Barrister Professor Rudi Klein explains the recently revised statutory guidance on the 30-day payment rule applicable to public sector works under the Public Contracts Regulations 2015.    

On 26 February 2015, Regulation 113 of the Public Contracts Regulations 2015 came into force, which applies to public sector contracts entered into by UK government departments, agencies and non-departmental public bodies (i.e. government quangos), and English public bodies (e.g. local  authorities). These are collectively referred to in the Regulations as  ‘contracting authorities’. (A contracting authority which is a maintained school (funded by a local authority) or an Academy (funded by government) is exempted from Regulation 113.)

Regulation 113, which was revised on 30 September last year, imposes a duty on contracting authorities to ensure that contracts with their  contractors contain a requirement to make payments within 30 days.  They must also ensure that clauses to the same effect are contained in sub-contracts and sub-sub-contracts.

Where such requirement is absent from the contract (or sub-contract) there is, in any event, a term implied by Regulation 113(6) that payment must be made within 30 days. This means that even if the payment periods stated in your contract are more than 30 days, you still have a statutory right to be paid within 30 days. Where payments are made later than the 30 days, you have a right to levy statutory interest, under the Late Payments of Commercial Debts (Interest) Act 1998 and the Late Payment of Commercial Debts Regulations 2002 and 2013.

Where you have concerns about the solvency of the payment party, you may wish to suspend performance of any or all of your contractual  obligations on the expiry of the 30 days (rather than waiting for payment on the expiry of the contractual payment period).

When does the 30 days start?

When Regulation 113 came into force it was unclear as to when, in  construction contracts, the 30 days started from. The answer under  Regulation 113 is the point at which invoices are verified as being valid and undisputed. But this is not easily aligned with the statutory payment notice procedure in construction contracts. Therefore, the revised  statutory guidance issued under Regulation 113 advises that the start dates for the 30 days under construction contracts are as follows:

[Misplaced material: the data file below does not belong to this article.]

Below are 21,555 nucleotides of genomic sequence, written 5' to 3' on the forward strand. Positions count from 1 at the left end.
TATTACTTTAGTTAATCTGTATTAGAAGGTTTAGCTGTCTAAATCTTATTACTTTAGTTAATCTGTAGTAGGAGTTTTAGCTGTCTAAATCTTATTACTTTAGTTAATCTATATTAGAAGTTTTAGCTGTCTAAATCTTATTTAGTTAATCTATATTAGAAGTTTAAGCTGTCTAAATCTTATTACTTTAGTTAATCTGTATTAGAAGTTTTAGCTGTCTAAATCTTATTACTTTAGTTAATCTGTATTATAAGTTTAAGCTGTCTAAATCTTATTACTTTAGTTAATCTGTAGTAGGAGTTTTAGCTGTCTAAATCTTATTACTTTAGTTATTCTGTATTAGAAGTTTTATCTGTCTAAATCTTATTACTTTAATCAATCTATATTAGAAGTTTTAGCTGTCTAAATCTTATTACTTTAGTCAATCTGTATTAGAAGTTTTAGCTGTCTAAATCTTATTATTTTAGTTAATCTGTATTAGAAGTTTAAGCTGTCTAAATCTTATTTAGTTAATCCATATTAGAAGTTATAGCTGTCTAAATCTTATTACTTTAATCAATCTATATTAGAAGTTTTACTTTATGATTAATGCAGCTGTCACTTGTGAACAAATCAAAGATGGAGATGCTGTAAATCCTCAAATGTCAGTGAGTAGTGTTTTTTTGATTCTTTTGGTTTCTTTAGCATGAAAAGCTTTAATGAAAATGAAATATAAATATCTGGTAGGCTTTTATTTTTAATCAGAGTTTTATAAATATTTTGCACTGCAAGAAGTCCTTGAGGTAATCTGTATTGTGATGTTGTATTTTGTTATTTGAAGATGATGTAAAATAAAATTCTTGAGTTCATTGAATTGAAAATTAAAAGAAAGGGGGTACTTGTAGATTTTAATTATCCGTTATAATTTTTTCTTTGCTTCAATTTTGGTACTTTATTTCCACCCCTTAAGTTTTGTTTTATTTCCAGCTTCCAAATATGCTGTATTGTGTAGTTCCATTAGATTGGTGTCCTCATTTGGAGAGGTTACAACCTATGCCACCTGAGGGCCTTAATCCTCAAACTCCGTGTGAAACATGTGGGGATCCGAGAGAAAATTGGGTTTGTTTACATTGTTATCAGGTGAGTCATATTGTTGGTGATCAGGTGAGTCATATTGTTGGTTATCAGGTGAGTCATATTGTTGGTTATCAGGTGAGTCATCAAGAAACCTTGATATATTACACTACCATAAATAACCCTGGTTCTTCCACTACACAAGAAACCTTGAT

1. Where the paying party is required to issue the payment notice (i.e. within five days of the payment due date) the 30 days starts after the notice is issued.
  1. Where the paying party is required to issue the payment notice but has failed to do so, the 30 days starts from the date when the notice should have been issued, or the date when you issued a default notice (whichever is later). If your contract requires or permits you to issue a payment application, the application takes effect as the default notice immediately on the expiry of the five days after the due payment date.
  1. Where you have issued the payment notice, the 30 days starts after the date on which the notice was issued.

What to do in the event of non-compliance

In the event that a public body or a contractor (above you in the supply chain) is applying a term in excess of 30 days, a complaint can be made to the government’s complaint service, called the Mystery Shopper Scheme. In order to preserve your anonymity, it is better if the complaint was made through FIS, but you will need to produce the terms in your contract/sub-contract that allow for payments to be made in excess of 30 days. This Regulation is potentially far-reaching. It attempts to standardise 30-day payment terms up and down the supply chain on all public works contracts. But you may have to police the process to ensure that 30-day terms are being applied. Public bodies must publicise on their websites the extent of their compliance with the Regulation.